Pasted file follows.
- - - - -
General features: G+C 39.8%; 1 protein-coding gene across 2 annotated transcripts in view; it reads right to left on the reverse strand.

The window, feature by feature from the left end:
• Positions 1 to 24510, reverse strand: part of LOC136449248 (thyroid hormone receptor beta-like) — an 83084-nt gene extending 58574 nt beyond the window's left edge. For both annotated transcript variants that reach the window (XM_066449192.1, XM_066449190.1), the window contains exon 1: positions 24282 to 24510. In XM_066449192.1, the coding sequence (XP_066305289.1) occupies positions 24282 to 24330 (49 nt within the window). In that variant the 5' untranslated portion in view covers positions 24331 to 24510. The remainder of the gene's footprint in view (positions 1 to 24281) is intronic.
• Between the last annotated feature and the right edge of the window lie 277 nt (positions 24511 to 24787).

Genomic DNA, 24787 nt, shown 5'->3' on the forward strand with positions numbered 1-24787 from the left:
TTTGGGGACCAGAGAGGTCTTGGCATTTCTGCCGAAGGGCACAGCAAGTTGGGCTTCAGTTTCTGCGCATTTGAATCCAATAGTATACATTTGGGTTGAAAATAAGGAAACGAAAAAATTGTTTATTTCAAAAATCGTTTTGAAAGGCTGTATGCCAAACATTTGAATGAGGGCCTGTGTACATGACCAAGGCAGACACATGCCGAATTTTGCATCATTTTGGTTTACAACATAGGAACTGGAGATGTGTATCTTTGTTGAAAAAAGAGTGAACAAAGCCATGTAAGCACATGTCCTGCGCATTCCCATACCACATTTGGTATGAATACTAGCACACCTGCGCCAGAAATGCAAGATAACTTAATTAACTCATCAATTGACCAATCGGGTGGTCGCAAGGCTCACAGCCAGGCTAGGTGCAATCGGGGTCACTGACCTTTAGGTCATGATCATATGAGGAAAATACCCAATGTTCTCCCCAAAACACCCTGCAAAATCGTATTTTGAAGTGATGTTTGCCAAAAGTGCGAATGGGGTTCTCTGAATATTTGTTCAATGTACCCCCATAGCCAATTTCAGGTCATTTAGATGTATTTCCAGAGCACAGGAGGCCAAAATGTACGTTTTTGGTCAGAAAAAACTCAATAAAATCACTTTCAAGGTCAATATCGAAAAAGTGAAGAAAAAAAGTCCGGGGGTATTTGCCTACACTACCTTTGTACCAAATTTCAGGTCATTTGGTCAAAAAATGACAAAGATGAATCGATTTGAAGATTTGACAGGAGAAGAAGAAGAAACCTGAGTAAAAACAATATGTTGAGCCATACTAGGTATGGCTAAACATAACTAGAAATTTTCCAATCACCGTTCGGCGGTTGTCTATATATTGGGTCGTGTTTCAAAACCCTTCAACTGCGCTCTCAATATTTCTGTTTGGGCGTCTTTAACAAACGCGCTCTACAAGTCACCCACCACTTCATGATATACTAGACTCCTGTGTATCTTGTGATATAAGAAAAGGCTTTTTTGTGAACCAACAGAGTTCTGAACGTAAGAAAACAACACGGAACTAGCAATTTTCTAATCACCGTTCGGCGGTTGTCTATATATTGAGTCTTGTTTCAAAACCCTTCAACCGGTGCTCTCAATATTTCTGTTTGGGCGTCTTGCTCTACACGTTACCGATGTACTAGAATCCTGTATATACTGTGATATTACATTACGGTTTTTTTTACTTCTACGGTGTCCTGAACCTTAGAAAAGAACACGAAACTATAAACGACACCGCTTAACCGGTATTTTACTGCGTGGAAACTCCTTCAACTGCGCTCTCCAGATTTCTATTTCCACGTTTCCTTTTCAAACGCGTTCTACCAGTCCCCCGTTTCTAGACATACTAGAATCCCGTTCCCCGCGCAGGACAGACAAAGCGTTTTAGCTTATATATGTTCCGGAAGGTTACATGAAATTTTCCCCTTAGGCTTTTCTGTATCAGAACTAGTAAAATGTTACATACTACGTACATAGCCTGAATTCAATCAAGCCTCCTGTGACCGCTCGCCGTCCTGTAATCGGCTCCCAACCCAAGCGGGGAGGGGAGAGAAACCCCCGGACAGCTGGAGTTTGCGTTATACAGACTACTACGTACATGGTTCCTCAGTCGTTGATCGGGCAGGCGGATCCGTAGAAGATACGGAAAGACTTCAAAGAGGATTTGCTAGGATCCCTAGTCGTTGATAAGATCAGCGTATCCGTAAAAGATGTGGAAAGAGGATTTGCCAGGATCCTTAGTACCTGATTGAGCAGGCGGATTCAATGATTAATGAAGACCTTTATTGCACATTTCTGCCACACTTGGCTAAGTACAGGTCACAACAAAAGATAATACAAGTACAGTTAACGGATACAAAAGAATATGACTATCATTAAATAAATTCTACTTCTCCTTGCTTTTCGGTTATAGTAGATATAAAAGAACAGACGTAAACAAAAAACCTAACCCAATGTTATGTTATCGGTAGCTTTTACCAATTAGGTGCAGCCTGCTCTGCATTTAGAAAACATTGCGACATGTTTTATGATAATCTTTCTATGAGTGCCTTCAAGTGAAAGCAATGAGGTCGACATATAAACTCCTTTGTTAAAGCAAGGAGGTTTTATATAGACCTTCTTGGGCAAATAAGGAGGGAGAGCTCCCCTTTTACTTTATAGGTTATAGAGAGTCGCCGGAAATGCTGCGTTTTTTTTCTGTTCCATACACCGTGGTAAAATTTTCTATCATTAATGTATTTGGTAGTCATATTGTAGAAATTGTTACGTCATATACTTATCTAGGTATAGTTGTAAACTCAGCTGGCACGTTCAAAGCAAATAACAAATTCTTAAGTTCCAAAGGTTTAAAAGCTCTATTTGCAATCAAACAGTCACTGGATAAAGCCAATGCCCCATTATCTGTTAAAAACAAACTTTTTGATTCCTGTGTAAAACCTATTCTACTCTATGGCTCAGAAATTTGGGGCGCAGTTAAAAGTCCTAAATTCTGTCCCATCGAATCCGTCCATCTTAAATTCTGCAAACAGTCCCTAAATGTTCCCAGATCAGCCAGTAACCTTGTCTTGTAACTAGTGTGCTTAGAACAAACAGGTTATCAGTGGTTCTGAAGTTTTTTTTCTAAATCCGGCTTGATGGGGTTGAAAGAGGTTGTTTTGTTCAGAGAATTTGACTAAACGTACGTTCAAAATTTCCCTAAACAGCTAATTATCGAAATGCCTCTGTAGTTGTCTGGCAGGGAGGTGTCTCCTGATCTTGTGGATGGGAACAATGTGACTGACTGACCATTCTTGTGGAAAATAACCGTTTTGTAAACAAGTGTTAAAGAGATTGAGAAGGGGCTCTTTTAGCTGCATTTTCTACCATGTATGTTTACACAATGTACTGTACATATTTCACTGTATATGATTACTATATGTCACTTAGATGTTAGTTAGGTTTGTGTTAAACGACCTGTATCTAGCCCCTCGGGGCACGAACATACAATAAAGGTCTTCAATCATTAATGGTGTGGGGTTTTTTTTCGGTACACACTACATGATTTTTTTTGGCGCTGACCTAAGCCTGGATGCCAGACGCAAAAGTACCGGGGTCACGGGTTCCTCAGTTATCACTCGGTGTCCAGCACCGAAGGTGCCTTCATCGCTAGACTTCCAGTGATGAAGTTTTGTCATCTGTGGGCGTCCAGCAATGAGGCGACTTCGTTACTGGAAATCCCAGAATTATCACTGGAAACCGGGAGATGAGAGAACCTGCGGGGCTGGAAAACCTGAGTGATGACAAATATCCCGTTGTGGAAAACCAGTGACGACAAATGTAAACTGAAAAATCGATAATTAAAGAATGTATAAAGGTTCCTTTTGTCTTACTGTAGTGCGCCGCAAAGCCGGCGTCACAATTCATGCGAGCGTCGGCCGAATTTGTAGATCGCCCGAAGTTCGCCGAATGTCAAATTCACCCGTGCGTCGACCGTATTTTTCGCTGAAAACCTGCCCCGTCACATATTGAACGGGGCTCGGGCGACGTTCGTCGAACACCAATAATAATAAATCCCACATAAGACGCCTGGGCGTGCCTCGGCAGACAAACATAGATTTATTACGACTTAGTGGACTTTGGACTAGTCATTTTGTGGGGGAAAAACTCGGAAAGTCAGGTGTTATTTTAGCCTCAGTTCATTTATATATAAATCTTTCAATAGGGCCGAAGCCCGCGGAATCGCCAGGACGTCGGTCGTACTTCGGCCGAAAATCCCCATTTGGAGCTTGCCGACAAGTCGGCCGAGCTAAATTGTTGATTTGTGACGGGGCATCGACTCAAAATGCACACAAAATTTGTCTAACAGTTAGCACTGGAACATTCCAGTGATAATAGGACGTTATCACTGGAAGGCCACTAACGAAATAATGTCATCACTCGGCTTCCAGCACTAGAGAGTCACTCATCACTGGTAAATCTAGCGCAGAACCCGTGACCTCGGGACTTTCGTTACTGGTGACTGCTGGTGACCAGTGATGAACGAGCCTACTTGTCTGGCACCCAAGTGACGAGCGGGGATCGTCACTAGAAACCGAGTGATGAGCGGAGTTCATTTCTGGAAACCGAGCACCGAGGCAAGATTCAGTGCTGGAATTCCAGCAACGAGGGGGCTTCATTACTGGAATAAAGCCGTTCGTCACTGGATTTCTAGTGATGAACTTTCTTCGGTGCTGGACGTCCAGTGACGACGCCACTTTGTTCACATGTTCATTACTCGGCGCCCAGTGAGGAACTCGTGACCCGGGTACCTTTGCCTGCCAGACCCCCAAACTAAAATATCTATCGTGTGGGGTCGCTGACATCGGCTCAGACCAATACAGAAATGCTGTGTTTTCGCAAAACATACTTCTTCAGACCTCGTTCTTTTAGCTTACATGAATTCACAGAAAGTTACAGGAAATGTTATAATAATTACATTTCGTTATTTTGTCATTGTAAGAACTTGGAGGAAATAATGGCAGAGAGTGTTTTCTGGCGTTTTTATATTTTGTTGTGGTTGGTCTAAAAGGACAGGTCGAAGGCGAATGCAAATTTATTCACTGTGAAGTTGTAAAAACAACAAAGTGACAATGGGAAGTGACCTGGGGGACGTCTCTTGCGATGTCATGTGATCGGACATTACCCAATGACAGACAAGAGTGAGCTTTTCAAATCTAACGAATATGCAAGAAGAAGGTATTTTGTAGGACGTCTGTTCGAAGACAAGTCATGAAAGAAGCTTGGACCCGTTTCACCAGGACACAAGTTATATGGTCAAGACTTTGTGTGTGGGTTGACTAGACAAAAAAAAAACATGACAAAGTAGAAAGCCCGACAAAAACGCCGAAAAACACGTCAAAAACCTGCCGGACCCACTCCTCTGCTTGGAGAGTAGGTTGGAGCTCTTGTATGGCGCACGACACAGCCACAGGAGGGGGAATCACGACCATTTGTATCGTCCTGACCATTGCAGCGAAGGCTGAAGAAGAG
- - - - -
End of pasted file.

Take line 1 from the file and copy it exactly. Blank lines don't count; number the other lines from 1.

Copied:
General features: G+C 39.8%; 1 protein-coding gene across 2 annotated transcripts in view; it reads right to left on the reverse strand.